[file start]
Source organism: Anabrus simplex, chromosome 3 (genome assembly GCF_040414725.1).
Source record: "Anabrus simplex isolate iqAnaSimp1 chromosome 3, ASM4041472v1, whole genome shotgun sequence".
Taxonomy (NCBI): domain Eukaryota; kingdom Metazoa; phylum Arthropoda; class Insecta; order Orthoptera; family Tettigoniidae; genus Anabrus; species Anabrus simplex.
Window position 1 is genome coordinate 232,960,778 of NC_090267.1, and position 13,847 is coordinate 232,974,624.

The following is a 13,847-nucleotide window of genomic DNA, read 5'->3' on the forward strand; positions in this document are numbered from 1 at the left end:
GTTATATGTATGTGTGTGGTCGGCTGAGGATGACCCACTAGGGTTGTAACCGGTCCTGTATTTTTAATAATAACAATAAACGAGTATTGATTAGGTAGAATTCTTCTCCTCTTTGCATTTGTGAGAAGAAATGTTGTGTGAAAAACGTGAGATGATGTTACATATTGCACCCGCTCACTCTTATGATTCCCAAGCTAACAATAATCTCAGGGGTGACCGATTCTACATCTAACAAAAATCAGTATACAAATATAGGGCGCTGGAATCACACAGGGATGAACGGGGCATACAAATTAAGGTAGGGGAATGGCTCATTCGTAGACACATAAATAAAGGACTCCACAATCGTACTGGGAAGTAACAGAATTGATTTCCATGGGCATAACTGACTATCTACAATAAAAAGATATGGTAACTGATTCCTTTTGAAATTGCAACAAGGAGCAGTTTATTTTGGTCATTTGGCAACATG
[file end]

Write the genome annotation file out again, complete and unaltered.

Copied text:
Source organism: Anabrus simplex, chromosome 3 (genome assembly GCF_040414725.1).
Source record: "Anabrus simplex isolate iqAnaSimp1 chromosome 3, ASM4041472v1, whole genome shotgun sequence".
Taxonomy (NCBI): domain Eukaryota; kingdom Metazoa; phylum Arthropoda; class Insecta; order Orthoptera; family Tettigoniidae; genus Anabrus; species Anabrus simplex.
Window position 1 is genome coordinate 232,960,778 of NC_090267.1, and position 13,847 is coordinate 232,974,624.

The following is a 13,847-nucleotide window of genomic DNA, read 5'->3' on the forward strand; positions in this document are numbered from 1 at the left end:
GTTATATGTATGTGTGTGGTCGGCTGAGGATGACCCACTAGGGTTGTAACCGGTCCTGTATTTTTAATAATAACAATAAACGAGTATTGATTAGGTAGAATTCTTCTCCTCTTTGCATTTGTGAGAAGAAATGTTGTGTGAAAAACGTGAGATGATGTTACATATTGCACCCGCTCACTCTTATGATTCCCAAGCTAACAATAATCTCAGGGGTGACCGATTCTACATCTAACAAAAATCAGTATACAAATATAGGGCGCTGGAATCACACAGGGATGAACGGGGCATACAAATTAAGGTAGGGGAATGGCTCATTCGTAGACACATAAATAAAGGACTCCACAATCGTACTGGGAAGTAACAGAATTGATTTCCATGGGCATAACTGACTATCTACAATAAAAAGATATGGTAACTGATTCCTTTTGAAATTGCAACAAGGAGCAGTTTATTTTGGTCATTTGGCAACATG